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Friday, July 1, 2011

The Kildaran - Chapter 27

[Quite the ride, wouldn't you say?
It's a helluva thing, riding up and down that Road.  Long, narrow, and twisted.  Really nervewracking, especially if you're not a great fan of heights.  But the view from the summit is like nothing else in New England!
Anyways, we've spent two chapters and an Interlude with Mike and the kids - surely, Ibrahim hasn't stood still, has he?  Probably not.
Let's find out.



    “I want my bombs!”
    “Excellency, the men are working -”
    “I want my bombs!”
    “Soon, Excellency, soon, we will -”
    “I want my bombs!  No more excuses, Ibrahim!”
    Ibrahim thought furiously for a moment.  “The reclamation of tritium is proceeding as quickly as we can safely manage, Excellency.  Any faster and we risk the lives of our men.”
    “Risk them!  But get me my bombs!”
    “Of course we shall.  I merely awaited your command.  Even so, it will take time to rearm all the bombs, especially since we are still awaiting our deliveries.”
    “Why do we wait?  Are our followers so inept?”
    “No, Excellency, there seems to be problems at the sources.  We divided the amount needed among many vendors to avoid arousing suspicion, but as yet we have only received one delivery of tritium.  It was a fair-sized amount, though.  We may be able to complete reactivating three weapons.”
    “Then give me my three so we can emplace them!”
    “Excellency, your desire is, of course, my command, but may this unworthy one ask a question?”
    “Excellency, the plan was to place all the bombs in the target cities at the same time, was it not?”
    “It was.  The plan has changed.”
    Ibrahim’s swarthy face showed worry for the first time.  “What is the plan now, Excellency?”
    “You will take the three weapons you repair and place them in Groznyy, Moscow, and Makhachakala.  We will demand that the Russian puppets in Chechnya and Dagestan step down immediately, and that the godless Russians recognize the Emirate or we detonate the bombs.”
    “But what of the rest of the Emirate?”
    Inarov waved his hand dismissively.  “Soon enough.  Allah has blessed us, Ibrahim, and will not allow us to fail.  We simply need to accept his changes to the plan.  Once the Emirate controls Chechnya and Dagestan, we will have some breathing room and time to advance our destiny.”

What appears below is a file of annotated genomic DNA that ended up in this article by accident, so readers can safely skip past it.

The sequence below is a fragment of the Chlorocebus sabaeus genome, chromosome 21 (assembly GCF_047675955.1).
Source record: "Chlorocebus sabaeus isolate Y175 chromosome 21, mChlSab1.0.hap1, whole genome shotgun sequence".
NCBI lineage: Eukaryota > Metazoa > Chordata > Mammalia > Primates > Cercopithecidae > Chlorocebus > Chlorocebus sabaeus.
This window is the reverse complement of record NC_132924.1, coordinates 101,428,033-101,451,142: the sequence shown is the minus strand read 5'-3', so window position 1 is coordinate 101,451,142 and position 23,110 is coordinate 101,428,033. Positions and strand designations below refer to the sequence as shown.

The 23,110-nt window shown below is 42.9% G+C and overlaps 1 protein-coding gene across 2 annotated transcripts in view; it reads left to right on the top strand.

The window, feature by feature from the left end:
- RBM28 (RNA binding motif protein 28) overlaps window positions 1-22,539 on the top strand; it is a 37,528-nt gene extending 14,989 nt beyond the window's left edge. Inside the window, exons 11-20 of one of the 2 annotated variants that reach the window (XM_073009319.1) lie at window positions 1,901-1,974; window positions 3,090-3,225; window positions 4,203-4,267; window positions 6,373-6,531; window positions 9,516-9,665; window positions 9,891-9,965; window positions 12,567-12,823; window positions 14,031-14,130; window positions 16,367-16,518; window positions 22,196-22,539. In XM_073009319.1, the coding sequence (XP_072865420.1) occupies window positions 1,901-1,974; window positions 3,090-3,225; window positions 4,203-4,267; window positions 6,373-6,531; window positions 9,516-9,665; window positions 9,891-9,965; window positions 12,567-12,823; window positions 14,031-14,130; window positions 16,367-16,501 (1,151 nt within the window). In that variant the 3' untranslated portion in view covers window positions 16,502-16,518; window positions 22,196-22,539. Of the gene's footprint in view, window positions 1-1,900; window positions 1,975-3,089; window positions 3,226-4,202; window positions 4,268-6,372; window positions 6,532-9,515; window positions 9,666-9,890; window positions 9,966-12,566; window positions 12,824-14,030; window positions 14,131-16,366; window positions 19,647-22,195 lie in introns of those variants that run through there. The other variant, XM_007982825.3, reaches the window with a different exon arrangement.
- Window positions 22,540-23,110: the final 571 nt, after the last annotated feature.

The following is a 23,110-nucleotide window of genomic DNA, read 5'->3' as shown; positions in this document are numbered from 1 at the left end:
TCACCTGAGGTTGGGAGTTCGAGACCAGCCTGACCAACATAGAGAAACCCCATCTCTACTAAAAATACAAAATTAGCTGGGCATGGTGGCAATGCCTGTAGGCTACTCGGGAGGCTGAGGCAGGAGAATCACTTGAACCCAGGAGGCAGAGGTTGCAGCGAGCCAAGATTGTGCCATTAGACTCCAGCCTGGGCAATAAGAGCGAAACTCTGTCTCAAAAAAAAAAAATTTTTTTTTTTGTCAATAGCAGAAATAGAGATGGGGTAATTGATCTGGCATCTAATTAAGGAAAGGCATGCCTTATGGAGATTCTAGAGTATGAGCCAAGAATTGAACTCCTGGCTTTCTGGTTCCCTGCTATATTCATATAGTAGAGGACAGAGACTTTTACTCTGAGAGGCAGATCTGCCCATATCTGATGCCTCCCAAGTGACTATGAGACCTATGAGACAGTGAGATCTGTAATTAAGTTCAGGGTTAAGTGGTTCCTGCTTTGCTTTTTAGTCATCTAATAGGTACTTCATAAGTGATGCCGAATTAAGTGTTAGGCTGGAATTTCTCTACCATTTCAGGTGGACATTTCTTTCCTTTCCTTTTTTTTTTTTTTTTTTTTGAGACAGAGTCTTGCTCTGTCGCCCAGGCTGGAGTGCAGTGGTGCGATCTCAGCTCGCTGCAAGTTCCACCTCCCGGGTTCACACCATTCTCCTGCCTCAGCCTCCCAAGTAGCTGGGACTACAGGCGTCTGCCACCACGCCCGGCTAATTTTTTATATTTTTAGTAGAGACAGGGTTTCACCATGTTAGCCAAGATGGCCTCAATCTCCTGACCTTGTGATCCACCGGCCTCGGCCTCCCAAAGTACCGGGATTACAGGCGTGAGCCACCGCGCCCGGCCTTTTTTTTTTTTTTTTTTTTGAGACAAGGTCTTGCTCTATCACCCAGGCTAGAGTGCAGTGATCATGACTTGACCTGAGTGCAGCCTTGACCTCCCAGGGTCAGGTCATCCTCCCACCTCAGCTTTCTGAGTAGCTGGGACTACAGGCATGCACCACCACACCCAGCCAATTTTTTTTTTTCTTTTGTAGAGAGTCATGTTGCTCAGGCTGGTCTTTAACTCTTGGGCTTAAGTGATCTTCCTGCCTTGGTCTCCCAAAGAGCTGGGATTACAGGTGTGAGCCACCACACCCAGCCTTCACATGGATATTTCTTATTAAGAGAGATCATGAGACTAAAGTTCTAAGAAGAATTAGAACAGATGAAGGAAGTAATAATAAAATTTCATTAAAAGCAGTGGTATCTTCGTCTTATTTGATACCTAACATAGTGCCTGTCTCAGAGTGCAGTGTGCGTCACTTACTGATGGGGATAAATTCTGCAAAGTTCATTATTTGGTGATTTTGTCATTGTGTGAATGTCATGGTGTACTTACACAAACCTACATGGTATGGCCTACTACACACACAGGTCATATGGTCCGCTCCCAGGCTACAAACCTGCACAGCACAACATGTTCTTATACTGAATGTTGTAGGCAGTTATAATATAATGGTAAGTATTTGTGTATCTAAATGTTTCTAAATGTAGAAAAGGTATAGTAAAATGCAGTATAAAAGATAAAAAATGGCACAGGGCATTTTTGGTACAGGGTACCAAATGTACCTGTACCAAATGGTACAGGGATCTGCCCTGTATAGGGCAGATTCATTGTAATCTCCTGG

“Very wise, Excellency.  May this one make a suggestion?”
    “You may suggest.”
    “Your wisdom in targeting Groznyy and Moscow is impeccable, yet I am troubled.  If we take the three weapons available - and they will be complete in no more than three days, Excellency - and ignore the threat the Keldara present, I fear that our works will be undone.”
    “You fear, Ibrahim?  Your faith wavers.”
    “Perhaps I misspoke, Excellency.  Shai’tan is clever; the Prophet has warned us to ignore his temptations.  Yet I feel if we were to focus to greatly on reclaiming these lands for Allah, and not remove the viper in our midst, the Keldara, then we would provide Shai’tan the opening he needs to undo our efforts.”
    Now it was Inarov’s turn to think.  “You truly believe these Keldara are that much of a threat?”
    “Excellency, outside of the Greater and Lesser Satans, there are no more dangerous foes in the world.”
    “What, then, do you suggest?”
    “We will take two bombs, one to Moscow, one to Groznyy.  We will gain our freedom thereby.  Allow me to take the third bomb and wipe the Keldara from the pages of history!”  Ibrahim fell silent and waited.
    Finally, Inarov spoke.  “There is wisdom in your words, Ibrahim.  Forgive me for doubting your faith; I should have known that you only thought of the greater good.  Very well!  As soon as the bombs are ready, we will execute your plan.”
    “Thank you, Excellency.  I shall not fail you.”
    “I know you won’t.”
    “At least we know his name now.”
    Katya’s comment seemed to go unnoticed by J, so she elaborated.  “Bursuk Gereshk.”
    J looked up from the map he had been poring over.  “What does that mean to us?”
    Katya looked unsure.  “We can use his name as a way to enter his circles?”
    “And if they ask for a code, or a password?”
    “Then we take them down.”
    “Just when I think you’ve gotten over your need to kill, padawan, it rears its ugly head.  No, we don’t take them down, not until we’re told to.”
    “Master, then I am confused.  What of the two men in Elista?”
    “They  could have identified us and made our task more difficult,” he explained.  “We needed Hamid to get to Gereshk, and we needed Gereshk to locate their position.  Now, we observe, and wait.”
    “I hate waiting.”
    “Another report from Katya.  They have a location!”